The guitars squeal. The bass grumbles. The drums feel like bully punches. It’s Wednesday night, and a hundred-ish young fans have crammed into Trailer Space, a record store in East Austin, to hear the Seattle trio Night Beats.
One fan cradles a collie in his arms like a waltz partner. When someone lights a handful of firecrackers near the stage — TAT-TAT-TAT-TAT-TAT! — the dog remains unfazed, tongue lolling.
Run, Lassie! Go tell the others that rock-and-roll is still alive in Texas!
Since 1987, thousands upon thousands of fans have flocked to South By Southwest each March in hopes of discovering their favorite new bands. Now in its 26th year, the annual music festival has metastasized into a branding circus where corporations scramble to attach themselves to the cred of artists who already have established their cool online. This year, the festival is hosting a few superstars who have presumably flown to Texas with similar intentions — Jay-Z, Bruce Springsteen and Lil Wayne among them.
But through rosier-colored Wayfarers, SXSW is still the best place on Earth to renew your vows with rock-and-roll. You just have to know where to look. Trailer Space and Beerland, a grimy downtown club, have booked scores of high-energy, little-known rock bands from all across the country, none of which seem to have trekked to Austin for their big break.
“It’s just like a vacation,” says Liz Liles, drummer of Sacramento foursome G. Green. “There’s no point of trying to get famous from it anymore.” Frontman Andrew Henderson butts in, saying he came to SXSW “to party, to have fun, to play with cool bands, to eat barbecue and regret it.”
And that slouching sense of anti-ambition feels completely detached from most 21st-century major-label rock music — the chest-puffing Shinedowns and Chevelles that have made so many fans feel as if the genre is doornail dead.
But SXSW reinforces the idea that vital rock-and-roll is still with us, even if it has regressed to its murky, primordial state. The most exciting rock bands gathered here in Texas recall the golden age of garage rock captured on “Nuggets,” the influential compilation album of ’60s psychedelia assembled in 1972 by Elektra Records founder Jac Holzman and guitarist Lenny Kaye. Four decades later, these bands are delivering a similar cocktail of mischief, desperation and fun. They embody a sort of rock-and-roll invincibility — the invincibility of cockroaches.
On an early Wednesday afternoon at Beerland, G. Green’s endearing guitar scuzz inspires golf clapping from an audience of 14 who seem to be pacing themselves for the noisy hours ahead. Next up is Cruddy, a punky three-piece outfit from Austin whose fast, claustrophobic music gives the impression of a band heroically attempting to squeeze too much song into too little time. Later, Puffy Areolas frontman Damon Sturdivant closes the Ohio band’s squalling, psychedelic set by lodging his guitar into the ceiling while Indiana’s Apache Dropout set up out on the Beerland patio and howl into the cosmos, stopping a few dudes biking down Red River Street in their tire tracks.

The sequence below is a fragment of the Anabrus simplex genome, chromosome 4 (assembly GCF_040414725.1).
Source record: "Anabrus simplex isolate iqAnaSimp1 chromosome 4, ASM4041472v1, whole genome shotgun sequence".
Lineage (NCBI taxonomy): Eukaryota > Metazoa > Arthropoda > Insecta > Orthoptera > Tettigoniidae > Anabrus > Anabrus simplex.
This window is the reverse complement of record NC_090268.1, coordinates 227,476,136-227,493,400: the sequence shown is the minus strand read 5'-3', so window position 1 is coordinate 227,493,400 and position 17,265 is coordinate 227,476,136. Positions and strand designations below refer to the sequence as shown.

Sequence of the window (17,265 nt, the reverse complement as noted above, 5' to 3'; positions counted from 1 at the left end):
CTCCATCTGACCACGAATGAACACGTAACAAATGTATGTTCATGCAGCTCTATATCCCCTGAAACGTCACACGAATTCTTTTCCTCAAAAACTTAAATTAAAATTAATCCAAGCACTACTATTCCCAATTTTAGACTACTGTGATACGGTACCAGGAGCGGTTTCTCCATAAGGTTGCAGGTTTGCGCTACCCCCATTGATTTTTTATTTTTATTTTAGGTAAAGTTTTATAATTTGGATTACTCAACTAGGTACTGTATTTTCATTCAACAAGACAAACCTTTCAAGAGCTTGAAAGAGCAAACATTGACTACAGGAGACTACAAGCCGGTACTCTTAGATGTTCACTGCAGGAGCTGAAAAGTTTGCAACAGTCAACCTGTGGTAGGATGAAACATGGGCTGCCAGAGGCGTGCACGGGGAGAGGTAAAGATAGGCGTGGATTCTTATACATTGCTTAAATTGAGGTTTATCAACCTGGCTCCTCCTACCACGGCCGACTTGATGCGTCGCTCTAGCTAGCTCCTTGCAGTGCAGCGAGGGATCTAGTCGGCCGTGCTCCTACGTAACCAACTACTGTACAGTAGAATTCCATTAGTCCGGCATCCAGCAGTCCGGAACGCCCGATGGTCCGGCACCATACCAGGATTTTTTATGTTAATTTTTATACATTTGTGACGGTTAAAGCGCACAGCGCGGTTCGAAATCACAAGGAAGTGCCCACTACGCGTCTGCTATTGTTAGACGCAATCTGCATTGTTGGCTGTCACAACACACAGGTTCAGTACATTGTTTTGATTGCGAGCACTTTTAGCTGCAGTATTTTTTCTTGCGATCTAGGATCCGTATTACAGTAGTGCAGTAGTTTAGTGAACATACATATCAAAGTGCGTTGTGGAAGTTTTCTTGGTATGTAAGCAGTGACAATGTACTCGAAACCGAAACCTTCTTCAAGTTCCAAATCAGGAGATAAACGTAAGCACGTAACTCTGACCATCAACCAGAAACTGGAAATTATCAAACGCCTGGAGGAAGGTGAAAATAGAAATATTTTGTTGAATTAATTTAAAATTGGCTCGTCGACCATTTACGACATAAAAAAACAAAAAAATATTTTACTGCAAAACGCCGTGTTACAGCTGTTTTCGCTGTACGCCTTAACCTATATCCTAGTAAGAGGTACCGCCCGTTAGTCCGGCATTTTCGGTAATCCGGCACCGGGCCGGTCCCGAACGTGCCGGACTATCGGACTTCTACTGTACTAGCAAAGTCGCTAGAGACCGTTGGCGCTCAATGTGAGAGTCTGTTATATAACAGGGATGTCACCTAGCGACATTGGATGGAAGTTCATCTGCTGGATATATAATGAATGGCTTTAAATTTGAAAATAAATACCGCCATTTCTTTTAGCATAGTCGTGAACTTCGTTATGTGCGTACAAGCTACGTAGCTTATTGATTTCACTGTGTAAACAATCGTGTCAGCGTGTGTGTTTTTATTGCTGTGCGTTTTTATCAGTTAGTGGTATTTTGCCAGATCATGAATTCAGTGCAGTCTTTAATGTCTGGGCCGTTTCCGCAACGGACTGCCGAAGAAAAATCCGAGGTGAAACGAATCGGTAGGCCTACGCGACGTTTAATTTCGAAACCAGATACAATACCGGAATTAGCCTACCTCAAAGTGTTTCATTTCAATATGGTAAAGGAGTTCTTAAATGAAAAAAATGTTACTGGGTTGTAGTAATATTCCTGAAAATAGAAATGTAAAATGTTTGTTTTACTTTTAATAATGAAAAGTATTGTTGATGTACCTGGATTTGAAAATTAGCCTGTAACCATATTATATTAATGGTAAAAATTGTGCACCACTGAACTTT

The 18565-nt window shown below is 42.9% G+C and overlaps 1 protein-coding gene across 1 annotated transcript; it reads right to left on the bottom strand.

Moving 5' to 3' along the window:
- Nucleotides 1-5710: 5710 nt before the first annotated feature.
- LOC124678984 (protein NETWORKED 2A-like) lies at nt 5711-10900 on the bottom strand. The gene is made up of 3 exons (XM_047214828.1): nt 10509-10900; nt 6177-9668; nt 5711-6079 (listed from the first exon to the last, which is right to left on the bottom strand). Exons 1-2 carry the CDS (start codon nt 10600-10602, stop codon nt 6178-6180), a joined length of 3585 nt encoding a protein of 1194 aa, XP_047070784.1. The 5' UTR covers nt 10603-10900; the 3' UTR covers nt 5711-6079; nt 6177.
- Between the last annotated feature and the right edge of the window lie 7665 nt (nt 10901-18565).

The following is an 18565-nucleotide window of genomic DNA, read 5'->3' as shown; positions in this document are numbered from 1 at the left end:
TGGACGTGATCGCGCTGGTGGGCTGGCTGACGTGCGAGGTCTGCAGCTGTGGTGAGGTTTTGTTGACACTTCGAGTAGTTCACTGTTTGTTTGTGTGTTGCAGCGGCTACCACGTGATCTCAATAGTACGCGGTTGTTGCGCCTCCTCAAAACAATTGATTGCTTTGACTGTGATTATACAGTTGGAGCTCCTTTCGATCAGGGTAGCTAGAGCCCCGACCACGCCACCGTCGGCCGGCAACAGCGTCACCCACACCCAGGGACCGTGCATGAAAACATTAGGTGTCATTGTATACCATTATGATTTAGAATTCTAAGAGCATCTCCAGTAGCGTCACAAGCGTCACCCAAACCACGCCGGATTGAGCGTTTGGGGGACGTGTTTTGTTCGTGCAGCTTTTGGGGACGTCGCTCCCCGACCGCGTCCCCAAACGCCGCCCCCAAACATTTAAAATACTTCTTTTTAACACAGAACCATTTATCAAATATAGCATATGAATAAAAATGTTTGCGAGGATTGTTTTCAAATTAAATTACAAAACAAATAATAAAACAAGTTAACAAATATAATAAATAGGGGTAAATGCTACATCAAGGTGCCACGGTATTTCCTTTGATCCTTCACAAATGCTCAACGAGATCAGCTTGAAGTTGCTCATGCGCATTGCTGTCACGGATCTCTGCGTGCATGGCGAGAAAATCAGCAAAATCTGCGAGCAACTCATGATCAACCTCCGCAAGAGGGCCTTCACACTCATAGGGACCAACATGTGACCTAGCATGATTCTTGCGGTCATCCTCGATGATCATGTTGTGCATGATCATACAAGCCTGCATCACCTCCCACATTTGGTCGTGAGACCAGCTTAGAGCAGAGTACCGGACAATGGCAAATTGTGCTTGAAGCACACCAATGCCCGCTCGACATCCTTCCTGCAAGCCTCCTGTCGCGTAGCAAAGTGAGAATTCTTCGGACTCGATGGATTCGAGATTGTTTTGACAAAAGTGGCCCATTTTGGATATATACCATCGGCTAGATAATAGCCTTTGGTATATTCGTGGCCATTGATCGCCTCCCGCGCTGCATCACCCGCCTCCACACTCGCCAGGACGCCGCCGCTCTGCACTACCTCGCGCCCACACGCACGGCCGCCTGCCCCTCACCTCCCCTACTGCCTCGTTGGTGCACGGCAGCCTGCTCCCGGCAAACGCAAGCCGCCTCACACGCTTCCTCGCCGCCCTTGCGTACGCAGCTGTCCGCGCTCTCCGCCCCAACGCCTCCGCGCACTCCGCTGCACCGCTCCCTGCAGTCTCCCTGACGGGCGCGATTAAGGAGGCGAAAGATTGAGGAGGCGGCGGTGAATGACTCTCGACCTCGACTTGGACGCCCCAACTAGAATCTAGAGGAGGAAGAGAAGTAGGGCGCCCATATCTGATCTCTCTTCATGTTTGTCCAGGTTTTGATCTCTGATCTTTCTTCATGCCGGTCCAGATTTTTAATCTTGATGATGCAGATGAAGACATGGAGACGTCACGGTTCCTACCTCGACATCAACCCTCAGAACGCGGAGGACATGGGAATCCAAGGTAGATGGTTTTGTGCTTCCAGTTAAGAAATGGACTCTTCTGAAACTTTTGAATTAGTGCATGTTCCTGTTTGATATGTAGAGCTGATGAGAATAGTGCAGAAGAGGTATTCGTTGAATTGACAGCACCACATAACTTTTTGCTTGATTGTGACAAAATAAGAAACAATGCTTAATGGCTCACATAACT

SXSW is friendly to the scrappy. Most of these bands will play six to eight sets over the course of the festival at about 20 minutes a pop, often using a backline of amps and drums provided by the venues. Sometimes that’s for the better.
“They’ve actually been better than my own amps,” says Jessie Clavin, the guitarist of Los Angeles quartet Bleached. “I’m stoked to have, like, working reverb!” Twenty minutes later at a club called Hotel Vegas, Clavin and her sister Jennifer sing their fist-pumpable “Searching Through the Past,” guitars shimmering atop the song’s delicious, lovelorn crunch.
Over at Trailer Space, the backline is a little more rough and tumble — along with everything else. Aisles are littered with crushed beer cans. End caps are brimming with new vinyl LPs and cassettes from OBN IIIs, Mind Spiders and other bands booked to play Austin later this weekend. Outside, the store has rented a phalanx of portable toilets to keep show-goers from relieving themselves in the yards of the surrounding residential neighborhood, as they did last year.
A clerk behind the counter grabs a megaphone and announces that the Mean Jeans are up next, a Portland trio who sound like the Ramones with a colony of fire ants dumped down their boxer-briefs. Their music provokes fans to spray cans of beer on one another like hoppy holy water.
The scene is mellower earlier in the day when John Wesley Coleman offers up a clutch of clumsy-sweet power-pop tunes covered in a moss of distortion. From behind a pair of oversize sunglasses — not unlike the shades Biggie Smalls is wearing on drummer Julia Hungerford’s T-shirt — Coleman yelps about partying with his psychiatrist and girls who won’t answer the phone.
A fan noshing on a hamburger throws hunks of his lunch into a ceiling fan overhead. The spinning blades bat pieces of bread and beef across the room. After a few tunes, another guy shouts, “What are you guys called?” Coleman free-associates a dozen words, none of which are “John,” “Wesley” or “Coleman.”
He closes the set with “Where Did My Friends Go?” Its final verse offers a shrug-to-keep-from-crying rejoinder: “I don’t know! Rock-and-roll!”
After the set, Coleman lugs his amp out into the balmy Texas air and tosses it into the trunk of his beige Lincoln Town Car, which is covered in bird poop. He wishes he could stick around and hang out, but he’s working shifts at a local pizzeria this week.
“It’s like being out on tour but not having to leave,” he says of being a local act at SXSW. “The only exception is that you still have to work your job.”
With more shows and more shifts in the days ahead, Coleman’s approach to SXSW translates into a pretty good philosophy for rock-and-roll itself: “It’s a balancing act of kidney, liver, heart and brain.”